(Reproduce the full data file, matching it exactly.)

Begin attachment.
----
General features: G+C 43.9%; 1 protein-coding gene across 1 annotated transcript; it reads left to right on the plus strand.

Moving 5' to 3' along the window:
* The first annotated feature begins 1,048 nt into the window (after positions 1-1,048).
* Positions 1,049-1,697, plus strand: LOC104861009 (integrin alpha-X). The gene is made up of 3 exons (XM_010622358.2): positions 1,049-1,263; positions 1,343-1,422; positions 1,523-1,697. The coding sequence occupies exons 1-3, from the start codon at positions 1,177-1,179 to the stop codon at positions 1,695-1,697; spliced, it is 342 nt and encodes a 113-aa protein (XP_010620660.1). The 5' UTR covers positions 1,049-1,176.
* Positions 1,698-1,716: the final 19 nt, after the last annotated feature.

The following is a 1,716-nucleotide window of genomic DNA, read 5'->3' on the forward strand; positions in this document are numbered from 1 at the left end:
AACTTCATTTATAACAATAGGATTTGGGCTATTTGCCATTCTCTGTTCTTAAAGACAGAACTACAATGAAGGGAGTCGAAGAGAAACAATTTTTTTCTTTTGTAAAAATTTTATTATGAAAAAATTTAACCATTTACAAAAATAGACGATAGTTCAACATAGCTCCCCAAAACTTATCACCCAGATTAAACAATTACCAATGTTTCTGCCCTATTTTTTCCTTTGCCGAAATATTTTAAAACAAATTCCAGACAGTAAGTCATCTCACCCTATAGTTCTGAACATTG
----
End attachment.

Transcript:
General features: G+C 43.9%; 1 protein-coding gene across 1 annotated transcript; it reads left to right on the plus strand.

Moving 5' to 3' along the window:
* The first annotated feature begins 1,048 nt into the window (after positions 1-1,048).
* Positions 1,049-1,697, plus strand: LOC104861009 (integrin alpha-X). The gene is made up of 3 exons (XM_010622358.2): positions 1,049-1,263; positions 1,343-1,422; positions 1,523-1,697. The coding sequence occupies exons 1-3, from the start codon at positions 1,177-1,179 to the stop codon at positions 1,695-1,697; spliced, it is 342 nt and encodes a 113-aa protein (XP_010620660.1). The 5' UTR covers positions 1,049-1,176.
* Positions 1,698-1,716: the final 19 nt, after the last annotated feature.

The following is a 1,716-nucleotide window of genomic DNA, read 5'->3' on the forward strand; positions in this document are numbered from 1 at the left end:
AACTTCATTTATAACAATAGGATTTGGGCTATTTGCCATTCTCTGTTCTTAAAGACAGAACTACAATGAAGGGAGTCGAAGAGAAACAATTTTTTTCTTTTGTAAAAATTTTATTATGAAAAAATTTAACCATTTACAAAAATAGACGATAGTTCAACATAGCTCCCCAAAACTTATCACCCAGATTAAACAATTACCAATGTTTCTGCCCTATTTTTTCCTTTGCCGAAATATTTTAAAACAAATTCCAGACAGTAAGTCATCTCACCCTATAGTTCTGAACATTG